Last week we reported that in a move which the FT dubbed would "arguably represent the biggest transfer of sovereignty since the creation of the single currency" Brussels was about to propose the creation of a standing European border force that could take control of the bloc’s external frontiers — even if a government objected.
Not unexpectedly, the plan went far beyond a Franco-German request to give Frontex more powers and staff. The request was made a few weeks after the Paris attacks, when frustration surfaced over Greece’s inability to better manage the flow of migrants as it emerged that at least two of the Paris attackers were registered as Syrian refugees on a Greek island. Why? Because Europe saw a real crisis opportunity and decided to jump on it.
As a result of this dramatic takeover of the most sacrosanct aspect of state sovereignty, a few unelected EU bureaucrats would effectively have veto rights over decisions how individuals states would police their borders: "Although member states would be consulted, they would not have the power to veto a deployment unilaterally."
Furthermore, the new agency would be able to deport people who do not have the right to remain in Europe, essentially voiding the protections that come with nationality at least among EU member states, as well as several that are currently outside of it.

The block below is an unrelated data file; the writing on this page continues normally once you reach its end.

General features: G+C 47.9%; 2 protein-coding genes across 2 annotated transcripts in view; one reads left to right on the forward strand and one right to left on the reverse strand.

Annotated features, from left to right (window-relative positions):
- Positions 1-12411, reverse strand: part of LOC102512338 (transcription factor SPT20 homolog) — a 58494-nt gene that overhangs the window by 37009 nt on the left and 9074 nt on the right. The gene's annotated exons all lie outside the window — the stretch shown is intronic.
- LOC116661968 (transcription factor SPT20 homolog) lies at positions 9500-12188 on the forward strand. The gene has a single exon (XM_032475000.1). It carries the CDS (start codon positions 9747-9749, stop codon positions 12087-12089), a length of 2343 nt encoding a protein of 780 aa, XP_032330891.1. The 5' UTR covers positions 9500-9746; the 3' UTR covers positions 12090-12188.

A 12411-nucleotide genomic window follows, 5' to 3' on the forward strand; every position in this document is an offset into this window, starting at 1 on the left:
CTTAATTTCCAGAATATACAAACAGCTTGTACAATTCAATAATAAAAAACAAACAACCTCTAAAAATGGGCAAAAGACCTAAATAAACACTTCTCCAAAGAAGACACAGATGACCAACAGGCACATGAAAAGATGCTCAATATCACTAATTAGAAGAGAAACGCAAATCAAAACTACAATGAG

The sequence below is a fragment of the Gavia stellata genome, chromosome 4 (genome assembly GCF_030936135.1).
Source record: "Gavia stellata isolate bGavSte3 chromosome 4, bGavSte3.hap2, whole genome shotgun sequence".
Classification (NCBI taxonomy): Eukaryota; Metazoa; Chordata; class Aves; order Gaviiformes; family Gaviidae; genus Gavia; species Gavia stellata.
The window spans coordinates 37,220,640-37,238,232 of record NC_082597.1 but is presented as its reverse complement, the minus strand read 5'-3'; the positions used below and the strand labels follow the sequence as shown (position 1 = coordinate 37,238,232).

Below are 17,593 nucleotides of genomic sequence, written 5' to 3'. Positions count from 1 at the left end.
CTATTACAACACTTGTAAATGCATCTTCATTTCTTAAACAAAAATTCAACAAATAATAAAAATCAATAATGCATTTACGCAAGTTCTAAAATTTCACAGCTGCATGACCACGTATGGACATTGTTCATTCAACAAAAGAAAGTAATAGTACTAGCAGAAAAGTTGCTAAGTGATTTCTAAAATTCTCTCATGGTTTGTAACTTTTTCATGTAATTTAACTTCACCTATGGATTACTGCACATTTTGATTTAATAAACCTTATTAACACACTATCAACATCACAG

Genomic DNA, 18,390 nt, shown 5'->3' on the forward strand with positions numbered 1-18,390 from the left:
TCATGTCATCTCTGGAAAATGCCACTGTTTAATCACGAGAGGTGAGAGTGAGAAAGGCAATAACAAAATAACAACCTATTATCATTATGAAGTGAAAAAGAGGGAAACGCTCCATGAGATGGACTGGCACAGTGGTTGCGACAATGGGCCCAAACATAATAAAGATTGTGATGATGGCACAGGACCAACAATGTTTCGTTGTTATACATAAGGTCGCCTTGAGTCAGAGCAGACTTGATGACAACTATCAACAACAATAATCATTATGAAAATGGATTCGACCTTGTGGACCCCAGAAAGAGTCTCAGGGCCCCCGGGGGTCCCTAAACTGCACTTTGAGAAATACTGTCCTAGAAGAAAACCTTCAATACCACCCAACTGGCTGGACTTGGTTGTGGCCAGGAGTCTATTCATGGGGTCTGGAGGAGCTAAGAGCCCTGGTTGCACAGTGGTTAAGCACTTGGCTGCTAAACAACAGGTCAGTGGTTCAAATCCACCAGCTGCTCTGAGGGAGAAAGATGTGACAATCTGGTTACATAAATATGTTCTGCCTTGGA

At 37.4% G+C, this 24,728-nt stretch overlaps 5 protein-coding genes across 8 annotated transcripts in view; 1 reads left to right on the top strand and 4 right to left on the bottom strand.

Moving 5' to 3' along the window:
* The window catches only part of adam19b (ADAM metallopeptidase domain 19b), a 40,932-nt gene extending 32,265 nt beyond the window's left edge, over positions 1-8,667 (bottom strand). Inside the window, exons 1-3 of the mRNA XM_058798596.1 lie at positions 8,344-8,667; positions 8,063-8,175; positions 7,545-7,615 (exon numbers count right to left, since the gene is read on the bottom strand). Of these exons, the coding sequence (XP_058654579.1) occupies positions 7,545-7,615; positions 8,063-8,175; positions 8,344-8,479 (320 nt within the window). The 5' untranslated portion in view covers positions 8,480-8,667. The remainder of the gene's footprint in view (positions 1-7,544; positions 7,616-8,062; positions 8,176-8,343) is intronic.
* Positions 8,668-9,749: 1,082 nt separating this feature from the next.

The take home was simple: "goodbye sovereignty... all in the name of halting the endless onslaught of Syrian refugees, which ironically was unleashed in the first place just so Europe could get its supplies of natural gas from Qatar instead of Russia."
We wondered if Europe would quietly go along with this unprecedented sovereignty land grab by Brussels and Berlin, in the process admitting that the political structure of Europe has been forever changed and that Germany is effectively the new hegemon of the formerly independent states. And while the final outcome is almost preordained, because what Germany wants Germany will eventually get, the process will be noisier than expected.
According to the WSJ, the proposal to police the bloc’s external borders "is facing growing opposition ahead of an EU leaders’ summit this week on the continent’s migration crisis."
The first objecting state was, not surprisingly considering its history vis-a-vis German territorial and sovereign ambitions, Poland:
Polish Foreign Minister Witold Waszczykowski said Monday that while his country welcomed the strengthening of EU’s existing border agency, Frontex, the commission’s plan went too far.
“Strengthening Frontex, creating a kind of border guard would by all means be needed, beneficial,” he said on his way into a meeting of EU foreign ministers in Brussels. “But the way the commission proposed it—for it to be a structure independent from nation states—is astounding.”
He added: “There’d be an undemocratic structure reporting to no one knows who.”
Well, that's the point!
The WSJ adds that Mr. Waszczykowski’s remarks were echoed by Hungary’s foreign minister Peter Szijjarto, who said that border controls were part and parcel of national sovereignty. “I would not support a diktat-based takeover of border controls,” Mr. Szijjarto said.